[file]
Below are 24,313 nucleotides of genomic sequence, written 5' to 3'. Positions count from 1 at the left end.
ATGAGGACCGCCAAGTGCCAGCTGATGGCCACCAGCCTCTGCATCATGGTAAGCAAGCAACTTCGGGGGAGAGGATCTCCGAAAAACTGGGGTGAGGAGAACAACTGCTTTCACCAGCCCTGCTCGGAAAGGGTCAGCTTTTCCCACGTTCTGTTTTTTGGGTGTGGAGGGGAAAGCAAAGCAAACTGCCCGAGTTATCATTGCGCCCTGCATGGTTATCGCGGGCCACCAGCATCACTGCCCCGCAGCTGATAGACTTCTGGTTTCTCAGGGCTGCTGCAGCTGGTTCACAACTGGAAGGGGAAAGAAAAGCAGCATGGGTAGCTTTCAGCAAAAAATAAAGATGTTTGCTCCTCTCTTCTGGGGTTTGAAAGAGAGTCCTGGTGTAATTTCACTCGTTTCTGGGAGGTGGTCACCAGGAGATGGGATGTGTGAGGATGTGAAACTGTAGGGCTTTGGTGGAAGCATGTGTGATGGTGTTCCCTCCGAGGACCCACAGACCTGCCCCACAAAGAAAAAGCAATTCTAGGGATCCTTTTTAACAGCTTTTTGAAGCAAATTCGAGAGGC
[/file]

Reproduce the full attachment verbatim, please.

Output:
Below are 24,313 nucleotides of genomic sequence, written 5' to 3'. Positions count from 1 at the left end.
ATGAGGACCGCCAAGTGCCAGCTGATGGCCACCAGCCTCTGCATCATGGTAAGCAAGCAACTTCGGGGGAGAGGATCTCCGAAAAACTGGGGTGAGGAGAACAACTGCTTTCACCAGCCCTGCTCGGAAAGGGTCAGCTTTTCCCACGTTCTGTTTTTTGGGTGTGGAGGGGAAAGCAAAGCAAACTGCCCGAGTTATCATTGCGCCCTGCATGGTTATCGCGGGCCACCAGCATCACTGCCCCGCAGCTGATAGACTTCTGGTTTCTCAGGGCTGCTGCAGCTGGTTCACAACTGGAAGGGGAAAGAAAAGCAGCATGGGTAGCTTTCAGCAAAAAATAAAGATGTTTGCTCCTCTCTTCTGGGGTTTGAAAGAGAGTCCTGGTGTAATTTCACTCGTTTCTGGGAGGTGGTCACCAGGAGATGGGATGTGTGAGGATGTGAAACTGTAGGGCTTTGGTGGAAGCATGTGTGATGGTGTTCCCTCCGAGGACCCACAGACCTGCCCCACAAAGAAAAAGCAATTCTAGGGATCCTTTTTAACAGCTTTTTGAAGCAAATTCGAGAGGC